Flood recovery in Mission boosted as major restaurant reopens

One of the biggest restaurants in Calgary’s Mission district is finally back in business six months after it was swamped in the June flood.

Wurst underwent extensive renovations after June's floodwaters swamped the beer hall

Now that flood-damaged Wurst is finally back in business, restaurant manager Chris Rosamond says he's exploring ways to make sure it doesn't happen again. (CBC)

One of the biggest restaurants in Calgary’s Mission district is finally back in business six months after it was swamped in the June flood.

Wurst opened its doors at Fourth Street and 25th Avenue S.W. on Wednesday after extensive renovations.

Wurst, a restaurant on Fourth Street, is open again six months after it was badly damaged in the flood. (CBC)

The German restaurant’s downstairs beer hall was inundated with almost four metres of water.

“So all of these beautiful tables, that we were able to salvage ... pretty much the only thing we were able to salvage in this whole entire basement, were floating,” said manager Chris Rosamond.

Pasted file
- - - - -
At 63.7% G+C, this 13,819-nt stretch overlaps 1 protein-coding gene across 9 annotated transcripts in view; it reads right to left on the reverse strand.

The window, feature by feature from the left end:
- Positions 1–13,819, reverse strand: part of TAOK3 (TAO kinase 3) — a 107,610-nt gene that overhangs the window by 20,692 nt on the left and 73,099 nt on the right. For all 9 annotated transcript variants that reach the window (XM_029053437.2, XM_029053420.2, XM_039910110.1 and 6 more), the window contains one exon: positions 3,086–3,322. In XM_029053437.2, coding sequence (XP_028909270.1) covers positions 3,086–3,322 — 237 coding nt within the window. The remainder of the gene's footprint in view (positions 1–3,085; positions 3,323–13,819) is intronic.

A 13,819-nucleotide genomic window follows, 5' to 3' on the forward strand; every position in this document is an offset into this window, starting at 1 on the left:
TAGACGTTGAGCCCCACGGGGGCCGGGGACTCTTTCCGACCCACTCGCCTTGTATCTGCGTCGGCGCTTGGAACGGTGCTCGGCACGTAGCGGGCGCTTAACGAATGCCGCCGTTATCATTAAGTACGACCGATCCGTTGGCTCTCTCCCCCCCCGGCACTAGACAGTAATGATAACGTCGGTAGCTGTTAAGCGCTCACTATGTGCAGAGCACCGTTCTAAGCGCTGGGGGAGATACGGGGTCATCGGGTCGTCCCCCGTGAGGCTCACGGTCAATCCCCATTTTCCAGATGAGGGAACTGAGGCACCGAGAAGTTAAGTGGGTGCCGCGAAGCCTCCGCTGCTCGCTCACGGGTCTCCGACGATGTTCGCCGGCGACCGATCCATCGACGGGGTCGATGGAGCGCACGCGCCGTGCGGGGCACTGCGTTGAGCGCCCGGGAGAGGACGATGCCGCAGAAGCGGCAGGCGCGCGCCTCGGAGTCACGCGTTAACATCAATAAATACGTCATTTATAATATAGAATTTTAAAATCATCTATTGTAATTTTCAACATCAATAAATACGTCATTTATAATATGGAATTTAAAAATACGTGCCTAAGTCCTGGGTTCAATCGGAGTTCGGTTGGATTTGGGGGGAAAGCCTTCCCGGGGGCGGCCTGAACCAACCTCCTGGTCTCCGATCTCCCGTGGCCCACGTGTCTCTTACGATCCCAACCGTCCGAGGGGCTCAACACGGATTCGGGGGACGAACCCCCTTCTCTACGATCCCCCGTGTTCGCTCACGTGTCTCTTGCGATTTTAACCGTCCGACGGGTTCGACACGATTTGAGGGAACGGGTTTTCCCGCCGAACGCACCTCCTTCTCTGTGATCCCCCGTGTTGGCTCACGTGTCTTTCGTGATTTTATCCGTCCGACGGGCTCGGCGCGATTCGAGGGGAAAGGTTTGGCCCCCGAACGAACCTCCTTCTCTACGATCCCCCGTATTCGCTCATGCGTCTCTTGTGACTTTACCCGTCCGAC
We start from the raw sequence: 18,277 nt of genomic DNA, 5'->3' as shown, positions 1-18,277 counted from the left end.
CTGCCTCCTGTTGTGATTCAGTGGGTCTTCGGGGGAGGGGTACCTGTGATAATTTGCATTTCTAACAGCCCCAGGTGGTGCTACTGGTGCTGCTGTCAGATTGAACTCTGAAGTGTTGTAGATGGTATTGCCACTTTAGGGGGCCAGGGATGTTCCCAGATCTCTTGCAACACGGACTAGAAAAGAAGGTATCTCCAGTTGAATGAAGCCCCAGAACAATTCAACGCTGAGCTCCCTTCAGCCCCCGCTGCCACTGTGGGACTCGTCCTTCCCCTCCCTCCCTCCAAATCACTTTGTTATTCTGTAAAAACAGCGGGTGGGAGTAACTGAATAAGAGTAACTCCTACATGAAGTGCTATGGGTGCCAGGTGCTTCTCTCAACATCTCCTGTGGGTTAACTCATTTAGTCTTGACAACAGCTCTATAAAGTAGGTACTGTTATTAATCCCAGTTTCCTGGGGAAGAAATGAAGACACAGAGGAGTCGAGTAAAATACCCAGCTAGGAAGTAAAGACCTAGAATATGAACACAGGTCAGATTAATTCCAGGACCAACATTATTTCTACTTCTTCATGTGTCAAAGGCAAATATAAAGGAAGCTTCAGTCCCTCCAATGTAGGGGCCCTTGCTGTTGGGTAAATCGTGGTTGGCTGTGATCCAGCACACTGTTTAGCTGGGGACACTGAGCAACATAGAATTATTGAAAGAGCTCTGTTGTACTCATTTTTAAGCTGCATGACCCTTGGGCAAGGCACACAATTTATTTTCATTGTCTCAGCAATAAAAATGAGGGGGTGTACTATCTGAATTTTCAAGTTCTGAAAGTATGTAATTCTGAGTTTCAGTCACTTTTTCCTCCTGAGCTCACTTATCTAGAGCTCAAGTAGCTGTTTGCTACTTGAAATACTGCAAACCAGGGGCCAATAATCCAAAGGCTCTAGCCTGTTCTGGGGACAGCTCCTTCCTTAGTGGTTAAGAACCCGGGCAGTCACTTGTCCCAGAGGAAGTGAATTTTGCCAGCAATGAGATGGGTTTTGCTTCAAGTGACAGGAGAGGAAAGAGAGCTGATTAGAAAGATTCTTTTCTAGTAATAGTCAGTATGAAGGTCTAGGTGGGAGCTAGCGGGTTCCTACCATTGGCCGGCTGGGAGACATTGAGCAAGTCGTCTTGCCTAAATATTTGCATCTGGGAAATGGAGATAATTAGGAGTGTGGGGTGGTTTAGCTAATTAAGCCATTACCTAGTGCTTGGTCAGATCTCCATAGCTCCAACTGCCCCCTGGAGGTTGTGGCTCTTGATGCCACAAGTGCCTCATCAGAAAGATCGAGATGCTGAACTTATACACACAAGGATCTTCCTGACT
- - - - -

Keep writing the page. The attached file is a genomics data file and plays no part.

Rosamond said it's great to be back, but he and the owners are also thinking about what they need to do to avoid damage in the next flood.

“We're talking to our insurance. We're talking with our landlords and we're talking with different consultants on figuring out what we need to do so this doesn't happen, because if it happens again, I will be devastated,” he said.

Earls and the Joyce on 4th were also badly damaged in the flood. They are both set to reopen early next year.

On the other side of the street, gift shop Krickets reopened in September, but owner Dan Faassen said it’s important for all the businesses to get back up and running.

“Our business is kind of small say compared to Earl's. Once they see those big ones opening then they just know everything must be getting back to normal.”

Mhairi O’Donnell has been working hard to get her business, Mission Diner, ready to reopen. But finding tradespeople for a relatively small job was challenging, she said.

But she can’t afford to stay closed any longer.

“If we don’t open Friday, and make enough money to pay rent for next month, I will lose this place,” she said.

O’Donnell said the mood among business operators on Fourth Street is upbeat these days.

“The flow has come back to the street. A lot of people weren’t coming to flood-affected areas. It’s getting better.”

Hayley Miller said she’s starting to shop in Mission again. “Honestly I avoided the area until I knew things were starting up again.”


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